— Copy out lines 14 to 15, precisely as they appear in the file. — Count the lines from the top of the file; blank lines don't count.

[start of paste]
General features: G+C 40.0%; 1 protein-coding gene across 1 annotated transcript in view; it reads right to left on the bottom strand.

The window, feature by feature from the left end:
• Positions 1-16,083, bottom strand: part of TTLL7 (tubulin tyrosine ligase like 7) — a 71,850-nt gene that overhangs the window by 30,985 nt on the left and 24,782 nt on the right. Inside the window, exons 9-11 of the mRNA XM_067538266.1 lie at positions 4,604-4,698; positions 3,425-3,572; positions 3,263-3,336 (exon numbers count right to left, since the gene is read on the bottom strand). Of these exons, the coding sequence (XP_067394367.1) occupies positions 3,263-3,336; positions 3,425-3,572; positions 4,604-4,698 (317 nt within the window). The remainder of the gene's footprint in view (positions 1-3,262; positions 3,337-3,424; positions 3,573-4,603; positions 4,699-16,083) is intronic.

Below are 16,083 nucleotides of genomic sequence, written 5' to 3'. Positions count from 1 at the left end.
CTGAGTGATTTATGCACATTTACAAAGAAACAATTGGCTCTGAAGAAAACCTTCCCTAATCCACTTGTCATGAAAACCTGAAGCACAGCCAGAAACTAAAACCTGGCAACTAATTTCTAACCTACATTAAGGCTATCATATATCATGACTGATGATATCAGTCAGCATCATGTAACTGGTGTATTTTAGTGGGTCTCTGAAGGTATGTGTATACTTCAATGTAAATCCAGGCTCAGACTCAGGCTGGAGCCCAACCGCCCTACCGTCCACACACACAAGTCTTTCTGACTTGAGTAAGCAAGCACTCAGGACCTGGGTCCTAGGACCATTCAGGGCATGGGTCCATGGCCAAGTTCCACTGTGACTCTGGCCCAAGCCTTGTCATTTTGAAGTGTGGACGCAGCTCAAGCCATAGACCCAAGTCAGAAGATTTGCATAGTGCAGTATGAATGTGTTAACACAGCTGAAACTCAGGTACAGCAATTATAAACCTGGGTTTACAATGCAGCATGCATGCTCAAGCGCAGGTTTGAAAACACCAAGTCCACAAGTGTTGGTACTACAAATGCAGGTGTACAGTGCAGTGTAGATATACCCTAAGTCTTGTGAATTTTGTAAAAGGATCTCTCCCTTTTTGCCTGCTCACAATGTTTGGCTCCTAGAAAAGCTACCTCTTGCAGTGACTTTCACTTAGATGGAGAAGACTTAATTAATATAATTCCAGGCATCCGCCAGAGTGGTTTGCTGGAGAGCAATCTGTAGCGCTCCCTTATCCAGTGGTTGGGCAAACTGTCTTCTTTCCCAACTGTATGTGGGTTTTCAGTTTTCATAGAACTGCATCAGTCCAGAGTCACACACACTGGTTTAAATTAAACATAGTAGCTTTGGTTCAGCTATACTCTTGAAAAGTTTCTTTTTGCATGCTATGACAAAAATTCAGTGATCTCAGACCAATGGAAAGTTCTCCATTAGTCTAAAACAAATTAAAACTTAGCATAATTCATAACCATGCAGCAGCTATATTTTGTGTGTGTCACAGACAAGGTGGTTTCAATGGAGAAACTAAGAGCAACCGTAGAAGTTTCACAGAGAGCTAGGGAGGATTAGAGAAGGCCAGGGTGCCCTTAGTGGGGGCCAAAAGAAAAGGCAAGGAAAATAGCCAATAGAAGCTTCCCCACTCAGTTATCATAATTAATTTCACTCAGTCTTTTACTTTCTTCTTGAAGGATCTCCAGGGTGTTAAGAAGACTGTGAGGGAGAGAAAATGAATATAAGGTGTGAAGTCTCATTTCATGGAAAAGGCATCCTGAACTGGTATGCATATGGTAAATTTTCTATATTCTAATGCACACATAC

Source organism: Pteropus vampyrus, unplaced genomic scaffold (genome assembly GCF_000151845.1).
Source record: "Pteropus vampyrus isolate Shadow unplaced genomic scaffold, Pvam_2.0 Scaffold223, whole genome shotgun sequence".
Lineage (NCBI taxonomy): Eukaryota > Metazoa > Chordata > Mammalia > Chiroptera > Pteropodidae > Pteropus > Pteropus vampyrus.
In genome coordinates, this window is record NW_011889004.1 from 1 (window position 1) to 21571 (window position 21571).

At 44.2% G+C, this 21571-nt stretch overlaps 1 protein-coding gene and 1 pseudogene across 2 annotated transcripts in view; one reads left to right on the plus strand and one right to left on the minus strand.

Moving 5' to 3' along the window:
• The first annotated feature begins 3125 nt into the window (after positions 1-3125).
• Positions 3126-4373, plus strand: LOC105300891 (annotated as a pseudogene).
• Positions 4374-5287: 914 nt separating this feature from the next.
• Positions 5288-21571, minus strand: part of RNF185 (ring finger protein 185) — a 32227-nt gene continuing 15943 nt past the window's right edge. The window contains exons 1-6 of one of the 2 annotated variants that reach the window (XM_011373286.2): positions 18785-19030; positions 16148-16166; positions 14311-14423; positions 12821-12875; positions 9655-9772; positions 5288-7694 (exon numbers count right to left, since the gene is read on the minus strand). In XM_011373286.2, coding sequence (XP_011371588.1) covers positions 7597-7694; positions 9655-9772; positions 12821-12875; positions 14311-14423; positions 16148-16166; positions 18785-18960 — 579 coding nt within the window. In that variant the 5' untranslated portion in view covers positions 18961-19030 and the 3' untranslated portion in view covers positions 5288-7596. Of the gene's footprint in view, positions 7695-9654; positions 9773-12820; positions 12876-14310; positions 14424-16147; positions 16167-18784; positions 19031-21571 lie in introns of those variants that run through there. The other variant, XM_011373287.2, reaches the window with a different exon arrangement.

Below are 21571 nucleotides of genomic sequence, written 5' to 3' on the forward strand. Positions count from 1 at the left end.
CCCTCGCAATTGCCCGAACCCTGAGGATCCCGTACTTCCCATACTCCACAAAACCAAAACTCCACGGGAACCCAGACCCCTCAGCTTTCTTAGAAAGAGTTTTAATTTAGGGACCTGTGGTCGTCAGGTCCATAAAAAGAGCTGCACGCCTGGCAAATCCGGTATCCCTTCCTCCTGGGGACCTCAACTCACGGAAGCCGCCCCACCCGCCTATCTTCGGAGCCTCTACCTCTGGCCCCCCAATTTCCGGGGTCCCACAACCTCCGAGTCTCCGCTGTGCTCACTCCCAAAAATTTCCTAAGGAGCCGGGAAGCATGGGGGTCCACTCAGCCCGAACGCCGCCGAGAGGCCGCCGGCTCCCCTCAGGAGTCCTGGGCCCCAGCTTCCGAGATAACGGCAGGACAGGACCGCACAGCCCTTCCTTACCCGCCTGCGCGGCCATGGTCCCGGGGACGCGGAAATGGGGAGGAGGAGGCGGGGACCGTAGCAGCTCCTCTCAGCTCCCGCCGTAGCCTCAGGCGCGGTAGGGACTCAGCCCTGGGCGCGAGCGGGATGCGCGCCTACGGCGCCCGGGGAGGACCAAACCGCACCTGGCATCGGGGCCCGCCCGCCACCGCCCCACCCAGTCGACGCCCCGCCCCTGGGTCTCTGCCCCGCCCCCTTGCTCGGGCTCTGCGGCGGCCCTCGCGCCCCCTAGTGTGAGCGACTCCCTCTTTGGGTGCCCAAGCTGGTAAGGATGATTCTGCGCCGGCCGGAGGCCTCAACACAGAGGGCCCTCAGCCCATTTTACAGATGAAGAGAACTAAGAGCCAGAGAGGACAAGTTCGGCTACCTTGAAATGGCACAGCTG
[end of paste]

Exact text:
• Positions 4374-5287: 914 nt separating this feature from the next.
• Positions 5288-21571, minus strand: part of RNF185 (ring finger protein 185) — a 32227-nt gene continuing 15943 nt past the window's right edge. The window contains exons 1-6 of one of the 2 annotated variants that reach the window (XM_011373286.2): positions 18785-19030; positions 16148-16166; positions 14311-14423; positions 12821-12875; positions 9655-9772; positions 5288-7694 (exon numbers count right to left, since the gene is read on the minus strand). In XM_011373286.2, coding sequence (XP_011371588.1) covers positions 7597-7694; positions 9655-9772; positions 12821-12875; positions 14311-14423; positions 16148-16166; positions 18785-18960 — 579 coding nt within the window. In that variant the 5' untranslated portion in view covers positions 18961-19030 and the 3' untranslated portion in view covers positions 5288-7596. Of the gene's footprint in view, positions 7695-9654; positions 9773-12820; positions 12876-14310; positions 14424-16147; positions 16167-18784; positions 19031-21571 lie in introns of those variants that run through there. The other variant, XM_011373287.2, reaches the window with a different exon arrangement.